Bloomberg Law
Dec. 19, 2019, 7:06 PM

Spending Bill Boosting EPA, Clean Energy Headed to Trump’s Desk

Dean Scott
Dean Scott

The Senate passed a fiscal 2020 spending bill on Dec. 19 that would provide increases for the EPA and clean energy research.

The Senate approval of the package on a vote of 71-23 comes after the House passed the same measure Dec. 17. President Donald Trump is expected to sign it, averting a government shutdown after Dec. 20 when the current short-term spending bill expires.

Under the package, the Environmental Protection Agency would get $9.06 billion in fiscal 2020, a $208 million increase over its fiscal 2019 budget of $8.8 billion.

The EPA-Interior and energy and water spending bills were included in a package (H.R. 1865) covering eight of the 12 annual appropriations bills. The package also provides increases for Energy Department programs for clean energy, nuclear energy, and fossil fuels.

It would provide a $167 million increase to a total of $1.49 billion for nuclear energy research and development. It also would provide $230 million to start an advanced nuclear reactor demonstration program, of which $160 million would go to build two advanced nuclear reactors.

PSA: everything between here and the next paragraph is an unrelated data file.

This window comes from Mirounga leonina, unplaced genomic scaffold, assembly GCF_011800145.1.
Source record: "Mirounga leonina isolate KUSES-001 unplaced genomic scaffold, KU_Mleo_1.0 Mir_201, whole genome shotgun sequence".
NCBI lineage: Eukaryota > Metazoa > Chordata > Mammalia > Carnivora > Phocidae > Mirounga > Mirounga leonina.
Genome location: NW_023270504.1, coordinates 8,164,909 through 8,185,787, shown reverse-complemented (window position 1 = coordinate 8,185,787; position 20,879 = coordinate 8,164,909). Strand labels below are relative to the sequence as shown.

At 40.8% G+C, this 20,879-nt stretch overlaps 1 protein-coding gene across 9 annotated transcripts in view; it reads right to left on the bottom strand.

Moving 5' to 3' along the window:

Total Energy Department funding would rise to $38.6 billion in fiscal 2020, a $2.9 billion increase above the fiscal 2019 enacted level. The package would also provide a $59 million increase to the Advanced Research Projects Agency-Energy (ARPA-E), which conducts research into promising next-generation energy technologies.

Trump proposed to zero out funding for ARPA. The bill gives the agency $425 million in fiscal 2020.

A second separate fiscal 2020 spending package will cover science and the departments of Defense, Commerce, Justice, Financial Services, and Homeland Security.

Addressing PFAS

The two spending packages together would set aside over $200 million to address per- and polyfluoroalkyl substances, chemicals that don’t break down in the environment and have been found in the drinking water of millions of Americans.

Included in that funding: $13 million for EPA’s multipurpose grants to help states and tribes in treatment, cleanup, and remediation of PFAS and other emerging contaminants; $12.8 million for EPA’s chemical safety and sustainability office to conduct research to help designate PFAS as hazardous waste; and $7 million in EPA grants for states and tribes to disburse to public water system supervisors.

The EPA-Interior bill also would provide $495 million in fiscal 2020 for the Land and Water Conservation Fund, which is funded by federal receipts from offshore oil and gas drilling. That’s a $57 million increase above the fiscal 2019 enacted level.

To contact the reporter on this story: Dean Scott in Washington at

To contact the editors responsible for this story: Gregory Henderson at; Renee Schoof at